Ronda Rousey vs. Liz Carmouche: 4 Main Event Takeaways

Matthew Ryder@@matthewjryderFeatured ColumnistFebruary 25, 2013

Ronda Rousey vs. Liz Carmouche: 4 Main Event Takeaways

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    The main event of UFC 157 delivered on Saturday night at the Honda Center in Anaheim, Calif., providing fans with some serious excitement in the first ladies' fight ever to grace the Octagon. Liz Carmouche and Ronda Rousey went toe-to-toe for just shy of five minutes, and produced fireworks the entire time.

    In so doing, the fight proved a lot to plenty of people, leaving the MMA community with plenty to take away from the bout.

    Things like:

Liz Carmouche Is for Real

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    It's probably not earth-shattering to realize that a former Marine, fearless flag bearer for the gay community and professional MMA fighter is for real, but perhaps not everyone realized the extent of it until UFC 157.

    Carmouche came out and took the fight to Ronda Rousey in a way that no one had before, taking her back and very nearly snatching her title away before it ever found a way around her waist.

    Most people ignored the things about Carmouche that identified her a serious challenger going into the fight, electing to focus on the beauty and skill of Rousey instead. If they knew then what they know now, that probably wouldn't have been the case.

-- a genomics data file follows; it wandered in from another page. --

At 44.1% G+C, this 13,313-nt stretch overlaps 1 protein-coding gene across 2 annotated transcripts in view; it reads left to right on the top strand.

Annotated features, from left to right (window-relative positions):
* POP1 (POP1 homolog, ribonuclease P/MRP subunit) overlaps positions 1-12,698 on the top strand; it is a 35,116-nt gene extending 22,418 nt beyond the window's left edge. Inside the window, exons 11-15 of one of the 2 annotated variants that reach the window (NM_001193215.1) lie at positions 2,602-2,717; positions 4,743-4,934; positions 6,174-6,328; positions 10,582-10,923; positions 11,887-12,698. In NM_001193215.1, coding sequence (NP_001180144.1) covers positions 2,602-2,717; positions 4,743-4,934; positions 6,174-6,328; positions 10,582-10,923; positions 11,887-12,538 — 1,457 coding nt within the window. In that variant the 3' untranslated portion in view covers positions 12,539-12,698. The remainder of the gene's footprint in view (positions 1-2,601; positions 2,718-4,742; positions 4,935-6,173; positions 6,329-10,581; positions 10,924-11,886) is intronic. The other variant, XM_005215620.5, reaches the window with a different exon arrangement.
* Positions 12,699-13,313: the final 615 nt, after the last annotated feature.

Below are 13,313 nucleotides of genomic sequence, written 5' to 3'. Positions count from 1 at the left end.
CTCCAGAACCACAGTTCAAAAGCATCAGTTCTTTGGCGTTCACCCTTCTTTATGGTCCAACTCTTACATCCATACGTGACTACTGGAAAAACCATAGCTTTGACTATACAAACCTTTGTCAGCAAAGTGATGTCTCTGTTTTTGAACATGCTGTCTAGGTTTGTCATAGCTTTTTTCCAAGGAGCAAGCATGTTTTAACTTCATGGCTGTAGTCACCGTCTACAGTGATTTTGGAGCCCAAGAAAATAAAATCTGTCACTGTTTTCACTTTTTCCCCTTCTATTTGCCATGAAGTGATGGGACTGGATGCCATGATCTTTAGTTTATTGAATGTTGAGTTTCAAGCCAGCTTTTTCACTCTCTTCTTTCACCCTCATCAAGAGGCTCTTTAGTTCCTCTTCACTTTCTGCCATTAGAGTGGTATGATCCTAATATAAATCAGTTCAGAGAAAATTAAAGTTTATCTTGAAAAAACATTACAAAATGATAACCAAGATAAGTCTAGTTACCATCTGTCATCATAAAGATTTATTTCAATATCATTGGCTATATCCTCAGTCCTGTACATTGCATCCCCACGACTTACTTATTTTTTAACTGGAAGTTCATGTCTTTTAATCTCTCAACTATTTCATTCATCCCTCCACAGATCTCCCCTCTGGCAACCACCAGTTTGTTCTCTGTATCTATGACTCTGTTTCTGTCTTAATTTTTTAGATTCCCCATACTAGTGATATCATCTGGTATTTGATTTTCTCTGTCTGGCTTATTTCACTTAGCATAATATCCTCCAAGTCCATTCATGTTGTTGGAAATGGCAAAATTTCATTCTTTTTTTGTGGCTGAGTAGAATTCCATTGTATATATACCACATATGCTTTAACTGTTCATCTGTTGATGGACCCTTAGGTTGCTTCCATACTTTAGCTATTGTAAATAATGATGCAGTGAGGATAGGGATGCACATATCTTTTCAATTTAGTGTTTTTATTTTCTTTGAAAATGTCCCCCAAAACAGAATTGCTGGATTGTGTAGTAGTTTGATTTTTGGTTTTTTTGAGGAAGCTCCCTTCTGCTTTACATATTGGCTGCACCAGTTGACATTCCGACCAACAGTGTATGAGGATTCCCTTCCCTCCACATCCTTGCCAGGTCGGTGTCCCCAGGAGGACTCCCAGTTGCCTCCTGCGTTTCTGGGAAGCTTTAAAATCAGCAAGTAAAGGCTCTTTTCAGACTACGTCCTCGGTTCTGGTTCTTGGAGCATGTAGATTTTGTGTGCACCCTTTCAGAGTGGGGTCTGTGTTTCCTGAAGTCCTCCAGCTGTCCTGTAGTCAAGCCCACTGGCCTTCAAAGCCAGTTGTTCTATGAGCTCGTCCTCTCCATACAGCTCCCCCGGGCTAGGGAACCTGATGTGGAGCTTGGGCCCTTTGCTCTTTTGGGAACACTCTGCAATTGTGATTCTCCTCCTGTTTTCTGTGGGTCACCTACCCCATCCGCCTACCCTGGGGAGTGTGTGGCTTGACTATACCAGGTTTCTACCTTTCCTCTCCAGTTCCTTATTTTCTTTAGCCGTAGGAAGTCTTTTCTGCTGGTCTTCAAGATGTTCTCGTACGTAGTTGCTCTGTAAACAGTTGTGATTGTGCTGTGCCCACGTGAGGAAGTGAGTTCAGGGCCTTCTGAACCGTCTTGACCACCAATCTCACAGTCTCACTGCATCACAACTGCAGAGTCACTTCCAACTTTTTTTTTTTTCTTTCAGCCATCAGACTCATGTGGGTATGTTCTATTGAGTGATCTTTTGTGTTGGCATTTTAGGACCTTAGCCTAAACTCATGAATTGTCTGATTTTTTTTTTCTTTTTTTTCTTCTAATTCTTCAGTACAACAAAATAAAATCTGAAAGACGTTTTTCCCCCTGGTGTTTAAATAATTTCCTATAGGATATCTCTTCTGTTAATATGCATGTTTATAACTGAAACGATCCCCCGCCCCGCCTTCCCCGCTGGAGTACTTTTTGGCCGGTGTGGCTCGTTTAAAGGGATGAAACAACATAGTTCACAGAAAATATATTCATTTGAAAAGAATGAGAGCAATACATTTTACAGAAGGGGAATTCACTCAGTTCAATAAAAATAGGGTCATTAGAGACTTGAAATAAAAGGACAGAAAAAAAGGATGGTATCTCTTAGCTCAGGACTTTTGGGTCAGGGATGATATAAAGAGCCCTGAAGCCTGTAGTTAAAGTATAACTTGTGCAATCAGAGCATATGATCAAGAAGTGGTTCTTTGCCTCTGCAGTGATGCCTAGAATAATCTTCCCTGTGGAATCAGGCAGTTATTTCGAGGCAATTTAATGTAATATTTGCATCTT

So Is Ronda Rousey...

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    For the first time in her career, Rousey was in trouble against Carmouche. The result? Rousey by (eventual) armbar. What else.

    For anyone who wondered what the champion was made of, they got their answer in Anaheim. She stuck it out when things got tough, bided her time and then finished when the chance presented itself.

    She's more than a pretty face.

...But She Still Has Some Work to Do

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    Even so, Rousey still has some work to do.

    There's going to come a time when she's in the cage with someone who's able to stop an armbar, who's able to avoid the clinch and who can't be overpowered easily.

    What then?

    Rousey's boxing sure isn't going to be her saviour, and the longer she's blazing trails in MMA, the more women with athletic gifts comparable to her own she's going to inspire into the sport. People are already clamouring to see her in there against the only other Olympic-calibre female out there, and it's because skill for skill it looks like a real fight on paper.

    Ronda Rousey is very good, and will be for a long time. But she's still a work in progress, and being aware of that is important to everyone involved.

Women's MMA Will Be Viable for the UFC

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    If it does it right, the UFC has a winner on its hands in women's MMA. Anyone who has followed that leg of the sport for any amount of time knows that the fights are exciting, the girls continue to get better and you'll never be cheated paying money to watch.

    Given the atmosphere in the arena and the anticipation for the main event at 157, it's safe to say the world is ready for women's MMA on a grand stage. As long as the UFC doesn't confirm the fears of many that the 135ers are simply a playground for Rousey and her highly sellable persona, it's got something special here.